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Dropout numbers called ‘misleading’

Charter school head criticizes method used to determine stats

Posted: August 1, 2008 8:57 p.m.
Updated: October 3, 2008 5:03 a.m.

The dropout data released recently by the California Department of Education is misleading and places Opportunities For Learning charter school in an undeserved bad light, according to OFL Deputy Superintendent Bill Toomey.

The alternative school for at-risk students partners with the William S. Hart Union High School District, and therefore was included with that district's dropout figures. Out of 696 dropouts for the Hart district in the 2006-07 school year, 511 were listed as students at OFL.

But Toomey says the system the state uses to calculate the dropout numbers penalizes schools like OFL, which are designed to help students who are struggling. For one thing, the state calculates each school's enrollment by counting the number of students enrolled on one day in October.

"Basically, they freeze the data on that one day and that's the total enrollment you're given for the entire year. But the majority of our students enroll after school begins, and sometimes even late in the year, because they are referred by their school," Toomey said. "For a program like ours, capturing our enrollment on one day is not a fair assessment."

While the state shows the enrollment at OFL to be 1,625 for the 2006-07 year, the schools - three in the Santa Clarita Valley and four in the Antelope Valley - actually served 4,049 students that year, according to Toomey's records.

‘Lost transfers'
The charter schools don't get credit for any students who enroll after the first Wednesday in October, but the state counts all dropouts throughout the year, even if that student dropping out was not part of the enrollment number.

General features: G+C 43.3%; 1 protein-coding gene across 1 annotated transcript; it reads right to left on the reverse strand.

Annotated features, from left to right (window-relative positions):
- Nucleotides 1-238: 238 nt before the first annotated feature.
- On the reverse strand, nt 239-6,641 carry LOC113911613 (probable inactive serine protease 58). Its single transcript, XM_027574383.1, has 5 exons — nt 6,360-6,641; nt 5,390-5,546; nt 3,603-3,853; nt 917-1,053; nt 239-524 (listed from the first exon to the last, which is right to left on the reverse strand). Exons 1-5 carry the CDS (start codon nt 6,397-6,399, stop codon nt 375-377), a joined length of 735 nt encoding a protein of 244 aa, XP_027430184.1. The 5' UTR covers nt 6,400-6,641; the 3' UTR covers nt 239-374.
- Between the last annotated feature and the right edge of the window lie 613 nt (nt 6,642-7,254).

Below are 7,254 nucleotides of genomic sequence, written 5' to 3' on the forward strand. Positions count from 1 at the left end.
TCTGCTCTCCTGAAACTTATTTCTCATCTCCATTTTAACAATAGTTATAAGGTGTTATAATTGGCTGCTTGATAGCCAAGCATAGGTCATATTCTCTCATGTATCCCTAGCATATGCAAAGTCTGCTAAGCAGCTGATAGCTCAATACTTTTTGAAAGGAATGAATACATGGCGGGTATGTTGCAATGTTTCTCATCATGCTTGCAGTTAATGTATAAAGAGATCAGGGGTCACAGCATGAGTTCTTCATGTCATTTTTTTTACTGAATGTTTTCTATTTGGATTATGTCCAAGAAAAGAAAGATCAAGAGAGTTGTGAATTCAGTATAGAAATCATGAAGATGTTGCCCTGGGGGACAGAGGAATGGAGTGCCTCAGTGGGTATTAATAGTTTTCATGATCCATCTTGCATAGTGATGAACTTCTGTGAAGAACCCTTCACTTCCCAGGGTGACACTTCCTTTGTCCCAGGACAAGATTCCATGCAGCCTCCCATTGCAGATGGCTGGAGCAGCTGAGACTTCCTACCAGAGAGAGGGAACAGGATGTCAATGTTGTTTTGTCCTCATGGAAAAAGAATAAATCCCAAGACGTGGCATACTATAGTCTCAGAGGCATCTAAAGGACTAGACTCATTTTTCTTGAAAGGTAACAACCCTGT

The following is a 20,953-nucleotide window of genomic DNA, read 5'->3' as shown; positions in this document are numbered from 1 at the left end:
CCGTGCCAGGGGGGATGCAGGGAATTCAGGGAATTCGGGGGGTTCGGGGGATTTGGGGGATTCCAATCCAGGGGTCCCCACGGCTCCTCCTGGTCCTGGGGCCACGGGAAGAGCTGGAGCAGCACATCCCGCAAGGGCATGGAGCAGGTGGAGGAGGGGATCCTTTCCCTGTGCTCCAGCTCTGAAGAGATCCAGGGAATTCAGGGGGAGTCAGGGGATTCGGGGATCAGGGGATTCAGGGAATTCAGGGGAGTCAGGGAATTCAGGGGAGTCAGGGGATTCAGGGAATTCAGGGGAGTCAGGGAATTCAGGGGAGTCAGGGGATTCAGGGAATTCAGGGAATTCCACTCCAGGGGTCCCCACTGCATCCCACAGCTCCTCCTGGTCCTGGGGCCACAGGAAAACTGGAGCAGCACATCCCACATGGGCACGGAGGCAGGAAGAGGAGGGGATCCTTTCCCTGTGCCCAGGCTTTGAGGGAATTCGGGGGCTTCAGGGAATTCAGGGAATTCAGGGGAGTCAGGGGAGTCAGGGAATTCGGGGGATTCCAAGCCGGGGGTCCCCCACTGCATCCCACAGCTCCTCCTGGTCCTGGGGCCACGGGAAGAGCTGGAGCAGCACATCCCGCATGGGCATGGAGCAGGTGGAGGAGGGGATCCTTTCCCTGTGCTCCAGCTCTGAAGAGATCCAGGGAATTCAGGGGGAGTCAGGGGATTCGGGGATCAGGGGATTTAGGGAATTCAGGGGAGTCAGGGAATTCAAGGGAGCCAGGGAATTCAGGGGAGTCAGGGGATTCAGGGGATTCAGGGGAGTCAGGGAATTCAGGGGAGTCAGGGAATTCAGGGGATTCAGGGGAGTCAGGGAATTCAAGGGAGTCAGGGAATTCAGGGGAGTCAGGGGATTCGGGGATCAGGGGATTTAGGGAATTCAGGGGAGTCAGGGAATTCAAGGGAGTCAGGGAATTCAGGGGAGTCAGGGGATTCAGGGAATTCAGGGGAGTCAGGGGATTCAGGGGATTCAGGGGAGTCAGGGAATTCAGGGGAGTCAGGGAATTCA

"If a student enrolls after October, we don't get credit for that student enrolling, but we do get the credit if they fail, so there's really no incentive to get new students," Toomey said. "But we don't concern ourselves with that - we're not going to turn students away because it might hurt our numbers."
Using Toomey's enrollment figures, OFL has a 12.6 dropout rate for 2006-07, instead of the 31.4 shown by the state.

"As a parent, if you told me that my child, who was at risk of dropping out of school, could go to another school that specializes in recovering at-risk students from dropping out, and they had an 87 percent success rate, I would jump at the chance," he said.

Another thing that makes the state figures misleading is the practice of counting "lost transfers" as dropouts, Toomey said. Out of the 511 dropouts attributed to OFL, 300 students were classified as "lost transfers," which means they could be enrolled at other schools.

"I think a lot of those students have enrolled at other schools," Toomey said. "We like the system (used by the state), but they definitely have some kinks that have to be worked out."

API scores high
Instead of focusing on dropout figures, Toomey prefers to look at OFL's academic results. The charter school's 2006 Academic Performance Index score of 634 was one of the highest in the state when compared to other model continuation high schools, and OFL received a ranking of 9 out of 10 in the 2007 similar-schools rankings released by the state.

"For me, that's a key indicator of the good work we're doing," Toomey said. "Plus, the Hart district renewed our charter last year for five more years, because they see the value of our program."

The mission of OFL is to help students who have not had success in a traditional school setting to get back on track and get a diploma.

Often, the students are able to transfer back to their original school in the Hart district before graduating.

"Traditional schools work for a lot of kids - especially the exceptional schools in the Hart district - but traditional schools don't fit every student," Toomey said.


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